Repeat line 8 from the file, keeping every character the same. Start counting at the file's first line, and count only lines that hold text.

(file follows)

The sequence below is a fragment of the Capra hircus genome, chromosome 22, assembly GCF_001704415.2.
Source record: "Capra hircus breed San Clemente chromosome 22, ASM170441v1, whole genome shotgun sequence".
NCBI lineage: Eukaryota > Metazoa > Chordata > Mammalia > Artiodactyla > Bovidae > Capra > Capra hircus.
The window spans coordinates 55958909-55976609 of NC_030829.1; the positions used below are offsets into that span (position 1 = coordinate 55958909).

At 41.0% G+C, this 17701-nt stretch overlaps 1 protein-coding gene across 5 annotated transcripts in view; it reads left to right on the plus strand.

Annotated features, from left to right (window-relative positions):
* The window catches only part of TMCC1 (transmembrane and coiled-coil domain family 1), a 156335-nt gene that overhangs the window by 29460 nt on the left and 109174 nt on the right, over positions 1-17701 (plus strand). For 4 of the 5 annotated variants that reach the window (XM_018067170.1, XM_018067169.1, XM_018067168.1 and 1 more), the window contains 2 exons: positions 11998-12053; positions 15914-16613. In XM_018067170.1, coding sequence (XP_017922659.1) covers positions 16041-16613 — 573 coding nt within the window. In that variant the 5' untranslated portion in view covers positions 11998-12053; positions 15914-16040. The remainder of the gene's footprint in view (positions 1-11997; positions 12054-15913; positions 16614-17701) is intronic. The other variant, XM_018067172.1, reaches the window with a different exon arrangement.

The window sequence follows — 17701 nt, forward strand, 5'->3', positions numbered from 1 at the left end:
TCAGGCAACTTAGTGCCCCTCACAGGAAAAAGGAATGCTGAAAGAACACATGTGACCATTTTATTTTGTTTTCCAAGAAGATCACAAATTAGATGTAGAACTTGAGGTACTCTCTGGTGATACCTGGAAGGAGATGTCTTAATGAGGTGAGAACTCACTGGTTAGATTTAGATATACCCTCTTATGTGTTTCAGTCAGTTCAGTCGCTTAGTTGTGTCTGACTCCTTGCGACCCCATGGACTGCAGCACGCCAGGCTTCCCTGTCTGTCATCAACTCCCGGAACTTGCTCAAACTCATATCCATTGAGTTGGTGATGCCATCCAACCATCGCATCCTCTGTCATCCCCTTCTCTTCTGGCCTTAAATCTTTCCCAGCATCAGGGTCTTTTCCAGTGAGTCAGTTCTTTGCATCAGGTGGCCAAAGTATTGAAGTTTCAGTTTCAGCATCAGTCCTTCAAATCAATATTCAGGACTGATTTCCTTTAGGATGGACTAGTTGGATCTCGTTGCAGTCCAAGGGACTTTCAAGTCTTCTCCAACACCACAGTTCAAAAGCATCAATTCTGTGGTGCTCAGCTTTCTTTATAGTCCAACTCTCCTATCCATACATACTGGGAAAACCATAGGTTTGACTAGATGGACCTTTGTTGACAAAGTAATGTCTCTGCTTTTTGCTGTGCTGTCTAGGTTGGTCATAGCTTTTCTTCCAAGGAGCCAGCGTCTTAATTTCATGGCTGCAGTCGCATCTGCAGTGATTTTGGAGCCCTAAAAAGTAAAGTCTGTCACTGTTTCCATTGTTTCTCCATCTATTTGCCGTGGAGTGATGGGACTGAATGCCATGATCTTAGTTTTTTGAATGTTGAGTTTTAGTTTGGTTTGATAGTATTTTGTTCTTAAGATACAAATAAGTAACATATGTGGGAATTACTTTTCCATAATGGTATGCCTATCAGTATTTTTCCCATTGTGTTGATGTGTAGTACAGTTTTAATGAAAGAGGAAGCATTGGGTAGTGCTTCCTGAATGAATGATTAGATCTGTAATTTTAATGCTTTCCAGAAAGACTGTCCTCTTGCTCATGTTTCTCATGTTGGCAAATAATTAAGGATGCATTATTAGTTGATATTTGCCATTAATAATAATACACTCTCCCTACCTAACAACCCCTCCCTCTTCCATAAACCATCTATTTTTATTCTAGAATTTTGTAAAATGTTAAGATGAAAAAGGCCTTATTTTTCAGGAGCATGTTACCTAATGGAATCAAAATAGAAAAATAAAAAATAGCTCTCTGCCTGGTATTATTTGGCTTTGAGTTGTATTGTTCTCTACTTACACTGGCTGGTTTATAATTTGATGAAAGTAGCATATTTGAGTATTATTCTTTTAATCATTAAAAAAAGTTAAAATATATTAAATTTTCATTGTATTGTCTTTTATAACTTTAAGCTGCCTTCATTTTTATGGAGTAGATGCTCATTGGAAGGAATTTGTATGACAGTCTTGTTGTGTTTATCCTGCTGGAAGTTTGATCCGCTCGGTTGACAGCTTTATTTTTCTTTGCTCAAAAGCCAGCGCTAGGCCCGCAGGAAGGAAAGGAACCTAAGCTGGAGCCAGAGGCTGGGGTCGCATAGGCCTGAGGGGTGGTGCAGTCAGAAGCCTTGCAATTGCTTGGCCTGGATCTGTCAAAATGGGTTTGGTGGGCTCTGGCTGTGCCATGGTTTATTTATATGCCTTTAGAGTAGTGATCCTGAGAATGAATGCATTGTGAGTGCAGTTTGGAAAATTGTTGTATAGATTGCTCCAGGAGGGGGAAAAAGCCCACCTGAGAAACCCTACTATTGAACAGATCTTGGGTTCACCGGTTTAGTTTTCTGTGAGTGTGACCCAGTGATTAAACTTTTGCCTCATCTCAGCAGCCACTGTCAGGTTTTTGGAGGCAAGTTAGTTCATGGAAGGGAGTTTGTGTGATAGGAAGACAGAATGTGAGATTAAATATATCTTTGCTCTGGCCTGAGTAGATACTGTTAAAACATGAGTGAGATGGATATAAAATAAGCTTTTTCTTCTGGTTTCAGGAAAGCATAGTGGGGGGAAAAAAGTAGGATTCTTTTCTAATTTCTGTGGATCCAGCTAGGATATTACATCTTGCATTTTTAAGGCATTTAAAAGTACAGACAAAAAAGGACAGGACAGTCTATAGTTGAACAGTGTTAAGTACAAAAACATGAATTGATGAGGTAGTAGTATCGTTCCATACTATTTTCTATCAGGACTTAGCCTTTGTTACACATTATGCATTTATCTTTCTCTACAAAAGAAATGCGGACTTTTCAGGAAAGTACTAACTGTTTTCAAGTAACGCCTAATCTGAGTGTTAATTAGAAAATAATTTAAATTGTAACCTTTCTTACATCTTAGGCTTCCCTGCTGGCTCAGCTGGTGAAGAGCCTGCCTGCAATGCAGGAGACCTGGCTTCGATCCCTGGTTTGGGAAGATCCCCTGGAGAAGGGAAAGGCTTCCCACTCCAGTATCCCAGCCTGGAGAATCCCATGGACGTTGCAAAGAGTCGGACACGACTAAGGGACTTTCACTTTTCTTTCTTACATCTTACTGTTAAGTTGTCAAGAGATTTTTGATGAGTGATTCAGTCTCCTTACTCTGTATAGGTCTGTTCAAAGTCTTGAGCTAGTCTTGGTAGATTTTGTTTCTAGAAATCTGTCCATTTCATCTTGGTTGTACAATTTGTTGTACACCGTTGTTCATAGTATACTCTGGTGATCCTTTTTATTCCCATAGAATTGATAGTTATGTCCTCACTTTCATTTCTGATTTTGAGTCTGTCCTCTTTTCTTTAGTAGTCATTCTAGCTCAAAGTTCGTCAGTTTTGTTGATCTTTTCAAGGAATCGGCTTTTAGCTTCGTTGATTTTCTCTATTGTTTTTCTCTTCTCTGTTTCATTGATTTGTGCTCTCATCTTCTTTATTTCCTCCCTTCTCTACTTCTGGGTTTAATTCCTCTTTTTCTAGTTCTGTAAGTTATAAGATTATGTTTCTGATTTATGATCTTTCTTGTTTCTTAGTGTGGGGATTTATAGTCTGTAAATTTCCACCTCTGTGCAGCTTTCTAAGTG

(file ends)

The window sequence follows — 17701 nt, forward strand, 5'->3', positions numbered from 1 at the left end: